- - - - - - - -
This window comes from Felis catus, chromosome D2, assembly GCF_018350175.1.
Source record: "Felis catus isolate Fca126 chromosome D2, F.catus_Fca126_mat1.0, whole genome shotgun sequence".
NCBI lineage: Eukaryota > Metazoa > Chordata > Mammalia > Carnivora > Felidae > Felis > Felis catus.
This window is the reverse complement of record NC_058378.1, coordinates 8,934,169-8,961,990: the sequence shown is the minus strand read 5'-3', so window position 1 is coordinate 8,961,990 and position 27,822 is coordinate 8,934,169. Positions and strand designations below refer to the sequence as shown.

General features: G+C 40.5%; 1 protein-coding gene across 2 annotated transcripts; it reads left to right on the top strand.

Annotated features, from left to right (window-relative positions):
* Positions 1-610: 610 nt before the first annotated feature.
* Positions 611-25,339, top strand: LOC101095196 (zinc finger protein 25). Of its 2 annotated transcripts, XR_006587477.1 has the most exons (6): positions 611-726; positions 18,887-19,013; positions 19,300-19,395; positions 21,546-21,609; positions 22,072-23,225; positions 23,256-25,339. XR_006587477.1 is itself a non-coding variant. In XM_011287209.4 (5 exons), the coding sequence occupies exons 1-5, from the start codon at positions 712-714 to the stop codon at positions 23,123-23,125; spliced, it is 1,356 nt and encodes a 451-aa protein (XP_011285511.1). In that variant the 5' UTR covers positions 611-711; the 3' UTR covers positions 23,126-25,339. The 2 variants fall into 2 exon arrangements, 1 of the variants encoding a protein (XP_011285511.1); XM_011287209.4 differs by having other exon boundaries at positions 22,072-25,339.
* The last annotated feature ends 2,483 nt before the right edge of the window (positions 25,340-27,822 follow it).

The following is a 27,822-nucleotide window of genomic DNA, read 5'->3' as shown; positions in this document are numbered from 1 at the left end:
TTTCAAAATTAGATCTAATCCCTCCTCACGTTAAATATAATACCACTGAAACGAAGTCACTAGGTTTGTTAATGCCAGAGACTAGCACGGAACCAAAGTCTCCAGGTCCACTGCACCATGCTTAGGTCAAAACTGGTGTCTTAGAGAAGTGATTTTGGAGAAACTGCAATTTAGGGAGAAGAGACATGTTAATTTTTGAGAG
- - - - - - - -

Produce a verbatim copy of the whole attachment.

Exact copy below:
This window comes from Felis catus, chromosome D2, assembly GCF_018350175.1.
Source record: "Felis catus isolate Fca126 chromosome D2, F.catus_Fca126_mat1.0, whole genome shotgun sequence".
NCBI lineage: Eukaryota > Metazoa > Chordata > Mammalia > Carnivora > Felidae > Felis > Felis catus.
This window is the reverse complement of record NC_058378.1, coordinates 8,934,169-8,961,990: the sequence shown is the minus strand read 5'-3', so window position 1 is coordinate 8,961,990 and position 27,822 is coordinate 8,934,169. Positions and strand designations below refer to the sequence as shown.

General features: G+C 40.5%; 1 protein-coding gene across 2 annotated transcripts; it reads left to right on the top strand.

Annotated features, from left to right (window-relative positions):
* Positions 1-610: 610 nt before the first annotated feature.
* Positions 611-25,339, top strand: LOC101095196 (zinc finger protein 25). Of its 2 annotated transcripts, XR_006587477.1 has the most exons (6): positions 611-726; positions 18,887-19,013; positions 19,300-19,395; positions 21,546-21,609; positions 22,072-23,225; positions 23,256-25,339. XR_006587477.1 is itself a non-coding variant. In XM_011287209.4 (5 exons), the coding sequence occupies exons 1-5, from the start codon at positions 712-714 to the stop codon at positions 23,123-23,125; spliced, it is 1,356 nt and encodes a 451-aa protein (XP_011285511.1). In that variant the 5' UTR covers positions 611-711; the 3' UTR covers positions 23,126-25,339. The 2 variants fall into 2 exon arrangements, 1 of the variants encoding a protein (XP_011285511.1); XM_011287209.4 differs by having other exon boundaries at positions 22,072-25,339.
* The last annotated feature ends 2,483 nt before the right edge of the window (positions 25,340-27,822 follow it).

The following is a 27,822-nucleotide window of genomic DNA, read 5'->3' as shown; positions in this document are numbered from 1 at the left end:
TTTCAAAATTAGATCTAATCCCTCCTCACGTTAAATATAATACCACTGAAACGAAGTCACTAGGTTTGTTAATGCCAGAGACTAGCACGGAACCAAAGTCTCCAGGTCCACTGCACCATGCTTAGGTCAAAACTGGTGTCTTAGAGAAGTGATTTTGGAGAAACTGCAATTTAGGGAGAAGAGACATGTTAATTTTTGAGAG